TUCKERS HALL - 12 June 2014
The talk and visit at Tuckers Hall after the EGM, on 12 June 2014, was a great success. Mike Walker gave a fascinating discourse on the history of t
e wool trade explaining how the fabric was produced (a cottage industry at first) and even showing us samples of serge – very rough to the skin ! Extraordinary to think that our little town of Exeter was once the fourth largest in England and the second largest port, but such was the success of the wool trade. Of course the rolling green hills of Devon ensured an abundance of sheep ...
Mike explained how the fabric when first woven still contained grease and impurities. The fullers (or tuckers) smeared it with soda and then trampled on it in troughs of hot water. Next it had to be pounded while submerged in human urine and then pounded in troughs containing ‘fuller’s earth’ (clay). Lastly the cloth would be laid out for the shearman to trim the nap with huge razor-sharp shears. All these men were skilled workers and comparatively well paid; their guild set down rules protecting their work and ensuring its good quality.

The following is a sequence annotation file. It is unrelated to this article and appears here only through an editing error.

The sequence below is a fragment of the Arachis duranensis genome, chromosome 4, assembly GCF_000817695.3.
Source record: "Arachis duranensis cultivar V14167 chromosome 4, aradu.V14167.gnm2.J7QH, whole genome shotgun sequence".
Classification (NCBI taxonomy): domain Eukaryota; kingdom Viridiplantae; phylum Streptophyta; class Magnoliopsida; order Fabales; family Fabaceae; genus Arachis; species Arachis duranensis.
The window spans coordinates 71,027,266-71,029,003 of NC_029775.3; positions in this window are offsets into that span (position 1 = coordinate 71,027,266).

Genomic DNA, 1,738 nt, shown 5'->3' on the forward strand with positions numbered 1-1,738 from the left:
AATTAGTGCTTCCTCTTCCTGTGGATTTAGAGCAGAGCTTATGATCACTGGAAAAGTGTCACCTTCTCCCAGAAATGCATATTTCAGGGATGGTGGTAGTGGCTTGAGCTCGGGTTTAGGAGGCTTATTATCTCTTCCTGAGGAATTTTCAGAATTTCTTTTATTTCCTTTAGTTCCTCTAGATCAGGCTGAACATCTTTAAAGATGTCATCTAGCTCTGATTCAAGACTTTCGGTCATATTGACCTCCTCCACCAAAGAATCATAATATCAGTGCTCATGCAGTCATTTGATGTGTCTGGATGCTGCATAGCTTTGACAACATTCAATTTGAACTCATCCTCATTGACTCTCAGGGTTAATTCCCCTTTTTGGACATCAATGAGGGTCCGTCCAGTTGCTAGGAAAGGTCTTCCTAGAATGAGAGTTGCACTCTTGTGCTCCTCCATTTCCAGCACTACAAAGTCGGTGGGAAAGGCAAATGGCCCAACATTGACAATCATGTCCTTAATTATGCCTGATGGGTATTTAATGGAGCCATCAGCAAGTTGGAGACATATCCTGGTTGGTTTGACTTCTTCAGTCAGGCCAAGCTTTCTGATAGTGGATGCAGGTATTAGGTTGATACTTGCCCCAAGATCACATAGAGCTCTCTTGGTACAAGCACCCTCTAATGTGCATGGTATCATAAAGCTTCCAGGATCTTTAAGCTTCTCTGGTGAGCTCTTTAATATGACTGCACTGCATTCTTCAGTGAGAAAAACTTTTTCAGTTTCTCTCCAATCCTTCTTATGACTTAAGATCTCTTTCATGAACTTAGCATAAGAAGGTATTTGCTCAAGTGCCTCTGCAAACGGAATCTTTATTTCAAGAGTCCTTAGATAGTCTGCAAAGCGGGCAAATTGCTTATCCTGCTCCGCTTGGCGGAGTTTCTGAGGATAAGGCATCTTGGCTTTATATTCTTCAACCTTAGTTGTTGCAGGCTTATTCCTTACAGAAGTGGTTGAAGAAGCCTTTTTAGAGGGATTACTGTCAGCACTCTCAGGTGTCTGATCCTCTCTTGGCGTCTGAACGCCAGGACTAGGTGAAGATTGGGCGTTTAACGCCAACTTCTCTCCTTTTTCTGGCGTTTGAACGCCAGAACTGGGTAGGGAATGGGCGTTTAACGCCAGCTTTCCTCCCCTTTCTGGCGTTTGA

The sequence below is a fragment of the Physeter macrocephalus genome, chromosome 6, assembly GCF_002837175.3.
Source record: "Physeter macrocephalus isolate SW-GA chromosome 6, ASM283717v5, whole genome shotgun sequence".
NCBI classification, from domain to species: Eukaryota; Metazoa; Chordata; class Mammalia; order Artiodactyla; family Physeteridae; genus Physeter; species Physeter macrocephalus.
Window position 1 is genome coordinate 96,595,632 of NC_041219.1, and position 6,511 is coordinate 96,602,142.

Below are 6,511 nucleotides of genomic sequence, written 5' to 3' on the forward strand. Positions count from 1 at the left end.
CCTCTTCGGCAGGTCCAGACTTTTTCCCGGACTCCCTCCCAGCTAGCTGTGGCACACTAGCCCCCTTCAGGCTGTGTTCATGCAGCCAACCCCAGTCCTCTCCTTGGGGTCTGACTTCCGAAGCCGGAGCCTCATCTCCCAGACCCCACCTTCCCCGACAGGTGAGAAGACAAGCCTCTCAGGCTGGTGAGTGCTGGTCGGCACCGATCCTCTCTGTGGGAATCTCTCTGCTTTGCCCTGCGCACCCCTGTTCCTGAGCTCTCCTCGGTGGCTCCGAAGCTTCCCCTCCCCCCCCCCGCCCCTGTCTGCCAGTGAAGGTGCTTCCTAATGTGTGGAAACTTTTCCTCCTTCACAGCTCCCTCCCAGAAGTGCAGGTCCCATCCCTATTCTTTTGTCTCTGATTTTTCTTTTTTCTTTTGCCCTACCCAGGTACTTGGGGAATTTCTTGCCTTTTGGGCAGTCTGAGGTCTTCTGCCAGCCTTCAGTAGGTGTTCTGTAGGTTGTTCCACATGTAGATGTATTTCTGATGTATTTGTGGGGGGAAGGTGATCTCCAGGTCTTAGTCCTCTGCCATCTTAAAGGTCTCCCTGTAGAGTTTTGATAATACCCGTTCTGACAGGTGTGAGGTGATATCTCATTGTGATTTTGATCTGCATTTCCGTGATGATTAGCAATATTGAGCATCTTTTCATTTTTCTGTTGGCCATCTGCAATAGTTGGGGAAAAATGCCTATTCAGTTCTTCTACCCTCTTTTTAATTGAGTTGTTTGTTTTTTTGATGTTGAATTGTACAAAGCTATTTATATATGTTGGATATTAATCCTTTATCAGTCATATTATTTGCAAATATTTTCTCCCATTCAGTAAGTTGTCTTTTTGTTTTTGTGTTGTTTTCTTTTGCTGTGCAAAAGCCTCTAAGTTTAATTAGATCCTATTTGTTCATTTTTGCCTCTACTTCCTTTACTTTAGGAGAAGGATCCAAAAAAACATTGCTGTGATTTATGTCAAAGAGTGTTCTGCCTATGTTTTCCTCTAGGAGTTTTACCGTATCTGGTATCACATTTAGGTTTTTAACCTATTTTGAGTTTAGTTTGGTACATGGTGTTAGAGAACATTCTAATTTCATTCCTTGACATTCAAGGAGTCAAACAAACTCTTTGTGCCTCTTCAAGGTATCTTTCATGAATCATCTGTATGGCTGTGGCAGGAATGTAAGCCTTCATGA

The Guild of Weavers, Fullers & Shearmen built their chapel in 1471 as a place for them to worship and prob- ably also for their meetings. But in the 16th Century (to avoid desecration by Henry VIII and his merry men) it was converted to be just their meeting house.
The venue for our meeting was the magnificent Upper Hall with its barrel-vaulted ceiling, wood panelling and carvings. Ancient armour, dating from the Civil War, was dotted around the room. Looked at from the street the building belies its age – the wall having been rebuilt in Victorian times (a necessity to stop the whole building collapsing). It was then that the ancient armour and the wonderful vaulted roof beams were discovered and exposed. The roof has recently been excellently restored and all the bosses have been painted in their original glory.